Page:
Queens is not the only place the tropical green birds have become firmly entrenched. Fifty years after exotic bird importers began carting them here from their native South America, the parrots have nestled into other neighborhoods in the city and beyond.
The best guess on their citywide population is around 550, though biologists say bird counts often capture just a tenth of their true totals. The parrots have set up colonies in at least 10 states, including Florida, Texas, Illinois and Oregon. They dappled European skies, breeding in England and Spain.
Today in Brooklyn, their pile-of-twig nests are built in the iron gates of Green-Wood Cemetery. They have made homes in Upper Manhattan and amid the trees in Riverside Park. They are in Whitestone and Flushing, Queens. They have built nests in Edgewater, N.J., in the slopes along River Road, an undulating bicycle path in the shadow of the George Washington Bridge, said Corey Finger, of Forest Hills, Queens, a co-owner of the birding blog 10,000 Birds.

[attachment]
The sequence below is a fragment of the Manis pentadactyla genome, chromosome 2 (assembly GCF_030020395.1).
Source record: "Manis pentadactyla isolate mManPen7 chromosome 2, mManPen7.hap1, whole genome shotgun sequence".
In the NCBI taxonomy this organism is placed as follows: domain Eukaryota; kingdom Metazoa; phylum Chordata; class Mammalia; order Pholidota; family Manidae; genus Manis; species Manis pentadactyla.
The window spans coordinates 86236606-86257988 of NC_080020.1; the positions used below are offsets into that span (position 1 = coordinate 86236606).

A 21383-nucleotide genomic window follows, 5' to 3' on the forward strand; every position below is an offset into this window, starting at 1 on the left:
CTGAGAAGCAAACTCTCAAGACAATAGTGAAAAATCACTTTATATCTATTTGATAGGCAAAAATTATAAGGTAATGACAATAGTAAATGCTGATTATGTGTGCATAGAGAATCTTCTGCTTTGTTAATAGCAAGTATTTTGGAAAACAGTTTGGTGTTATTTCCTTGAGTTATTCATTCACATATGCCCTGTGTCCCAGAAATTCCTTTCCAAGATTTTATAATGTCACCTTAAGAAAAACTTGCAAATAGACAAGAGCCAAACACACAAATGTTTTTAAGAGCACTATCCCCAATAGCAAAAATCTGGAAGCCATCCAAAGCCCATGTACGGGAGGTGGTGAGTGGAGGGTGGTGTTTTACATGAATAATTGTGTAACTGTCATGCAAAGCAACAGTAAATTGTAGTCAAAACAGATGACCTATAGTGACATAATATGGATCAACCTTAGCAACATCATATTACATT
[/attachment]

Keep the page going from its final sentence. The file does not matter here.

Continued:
But Queens has extended the birds perhaps the biggest welcome.
State Senator Joseph P. Addabbo Jr., who can see one of their nests from the windows of his district office in Howard Beach, is pushing two bills he introduced in 2010 to protect the parrots (also known as parakeets), though neither has passed. One would put them in a protected category. The other would require their nests be handled with care if they have to be moved. The senator says seeing the “green, rather large, rather unique-sounding parakeet” among pigeons fascinates New Yorkers.